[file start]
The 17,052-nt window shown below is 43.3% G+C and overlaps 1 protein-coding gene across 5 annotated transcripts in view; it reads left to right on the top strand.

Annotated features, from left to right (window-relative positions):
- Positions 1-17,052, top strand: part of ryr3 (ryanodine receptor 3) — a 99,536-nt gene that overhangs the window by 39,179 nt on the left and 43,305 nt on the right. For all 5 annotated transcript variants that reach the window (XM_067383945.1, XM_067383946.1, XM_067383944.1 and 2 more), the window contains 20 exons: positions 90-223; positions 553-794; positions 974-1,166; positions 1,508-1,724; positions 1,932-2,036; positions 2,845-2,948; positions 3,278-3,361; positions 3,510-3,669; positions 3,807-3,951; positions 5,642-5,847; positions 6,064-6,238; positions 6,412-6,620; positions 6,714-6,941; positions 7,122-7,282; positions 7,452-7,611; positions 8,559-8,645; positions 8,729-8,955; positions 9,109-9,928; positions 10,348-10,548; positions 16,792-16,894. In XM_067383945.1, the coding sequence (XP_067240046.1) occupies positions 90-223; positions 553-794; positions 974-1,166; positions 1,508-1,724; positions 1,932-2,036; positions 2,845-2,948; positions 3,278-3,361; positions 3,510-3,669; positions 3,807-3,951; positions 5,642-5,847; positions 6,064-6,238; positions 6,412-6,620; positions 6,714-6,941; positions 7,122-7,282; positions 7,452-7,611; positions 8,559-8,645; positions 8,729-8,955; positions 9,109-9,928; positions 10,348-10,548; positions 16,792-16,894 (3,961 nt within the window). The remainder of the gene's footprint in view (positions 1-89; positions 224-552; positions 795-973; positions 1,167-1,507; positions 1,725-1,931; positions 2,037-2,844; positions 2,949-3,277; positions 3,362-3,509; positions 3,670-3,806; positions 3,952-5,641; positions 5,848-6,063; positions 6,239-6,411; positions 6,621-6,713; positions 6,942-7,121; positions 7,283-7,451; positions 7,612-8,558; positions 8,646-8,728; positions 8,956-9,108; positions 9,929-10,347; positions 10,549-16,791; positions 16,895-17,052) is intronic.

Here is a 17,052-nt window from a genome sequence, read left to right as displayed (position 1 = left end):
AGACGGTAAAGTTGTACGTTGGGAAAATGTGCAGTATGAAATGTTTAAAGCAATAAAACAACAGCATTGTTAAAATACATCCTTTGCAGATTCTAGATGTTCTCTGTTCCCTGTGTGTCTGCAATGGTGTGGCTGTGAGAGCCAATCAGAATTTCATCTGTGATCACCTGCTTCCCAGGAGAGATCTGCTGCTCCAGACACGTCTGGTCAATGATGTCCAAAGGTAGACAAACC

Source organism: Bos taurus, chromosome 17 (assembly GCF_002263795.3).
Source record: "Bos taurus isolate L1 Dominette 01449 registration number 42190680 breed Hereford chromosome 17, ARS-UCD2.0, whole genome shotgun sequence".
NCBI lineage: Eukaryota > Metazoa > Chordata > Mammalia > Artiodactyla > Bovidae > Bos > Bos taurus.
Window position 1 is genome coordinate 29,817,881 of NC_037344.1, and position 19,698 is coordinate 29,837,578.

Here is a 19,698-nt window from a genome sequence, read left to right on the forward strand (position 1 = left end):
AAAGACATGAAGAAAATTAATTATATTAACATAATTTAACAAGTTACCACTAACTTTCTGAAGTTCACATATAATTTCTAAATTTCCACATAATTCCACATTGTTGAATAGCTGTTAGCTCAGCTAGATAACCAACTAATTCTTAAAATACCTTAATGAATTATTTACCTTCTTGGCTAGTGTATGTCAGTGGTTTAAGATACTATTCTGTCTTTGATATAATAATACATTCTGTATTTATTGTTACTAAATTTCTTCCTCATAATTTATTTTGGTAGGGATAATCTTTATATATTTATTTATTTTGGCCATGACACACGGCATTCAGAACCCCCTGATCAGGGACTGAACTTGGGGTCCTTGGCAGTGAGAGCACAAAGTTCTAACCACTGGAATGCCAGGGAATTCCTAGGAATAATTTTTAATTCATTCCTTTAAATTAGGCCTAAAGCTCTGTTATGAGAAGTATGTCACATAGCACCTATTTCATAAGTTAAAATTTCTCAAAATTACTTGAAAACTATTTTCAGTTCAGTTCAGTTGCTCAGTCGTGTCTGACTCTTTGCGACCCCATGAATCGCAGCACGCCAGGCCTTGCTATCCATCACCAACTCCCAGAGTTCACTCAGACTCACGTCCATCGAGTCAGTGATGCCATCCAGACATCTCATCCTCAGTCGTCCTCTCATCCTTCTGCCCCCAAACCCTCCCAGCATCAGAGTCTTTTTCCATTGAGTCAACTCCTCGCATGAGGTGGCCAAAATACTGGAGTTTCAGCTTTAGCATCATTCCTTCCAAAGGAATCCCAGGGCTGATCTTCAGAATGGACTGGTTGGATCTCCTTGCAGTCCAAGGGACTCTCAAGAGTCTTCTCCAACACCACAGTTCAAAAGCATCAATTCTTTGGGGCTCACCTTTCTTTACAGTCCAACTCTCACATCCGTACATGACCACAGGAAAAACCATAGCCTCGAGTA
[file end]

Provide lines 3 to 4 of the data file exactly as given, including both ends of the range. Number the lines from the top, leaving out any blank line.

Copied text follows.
- Positions 1-17,052, top strand: part of ryr3 (ryanodine receptor 3) — a 99,536-nt gene that overhangs the window by 39,179 nt on the left and 43,305 nt on the right. For all 5 annotated transcript variants that reach the window (XM_067383945.1, XM_067383946.1, XM_067383944.1 and 2 more), the window contains 20 exons: positions 90-223; positions 553-794; positions 974-1,166; positions 1,508-1,724; positions 1,932-2,036; positions 2,845-2,948; positions 3,278-3,361; positions 3,510-3,669; positions 3,807-3,951; positions 5,642-5,847; positions 6,064-6,238; positions 6,412-6,620; positions 6,714-6,941; positions 7,122-7,282; positions 7,452-7,611; positions 8,559-8,645; positions 8,729-8,955; positions 9,109-9,928; positions 10,348-10,548; positions 16,792-16,894. In XM_067383945.1, the coding sequence (XP_067240046.1) occupies positions 90-223; positions 553-794; positions 974-1,166; positions 1,508-1,724; positions 1,932-2,036; positions 2,845-2,948; positions 3,278-3,361; positions 3,510-3,669; positions 3,807-3,951; positions 5,642-5,847; positions 6,064-6,238; positions 6,412-6,620; positions 6,714-6,941; positions 7,122-7,282; positions 7,452-7,611; positions 8,559-8,645; positions 8,729-8,955; positions 9,109-9,928; positions 10,348-10,548; positions 16,792-16,894 (3,961 nt within the window). The remainder of the gene's footprint in view (positions 1-89; positions 224-552; positions 795-973; positions 1,167-1,507; positions 1,725-1,931; positions 2,037-2,844; positions 2,949-3,277; positions 3,362-3,509; positions 3,670-3,806; positions 3,952-5,641; positions 5,848-6,063; positions 6,239-6,411; positions 6,621-6,713; positions 6,942-7,121; positions 7,283-7,451; positions 7,612-8,558; positions 8,646-8,728; positions 8,956-9,108; positions 9,929-10,347; positions 10,549-16,791; positions 16,895-17,052) is intronic.

Here is a 17,052-nt window from a genome sequence, read left to right as displayed (position 1 = left end):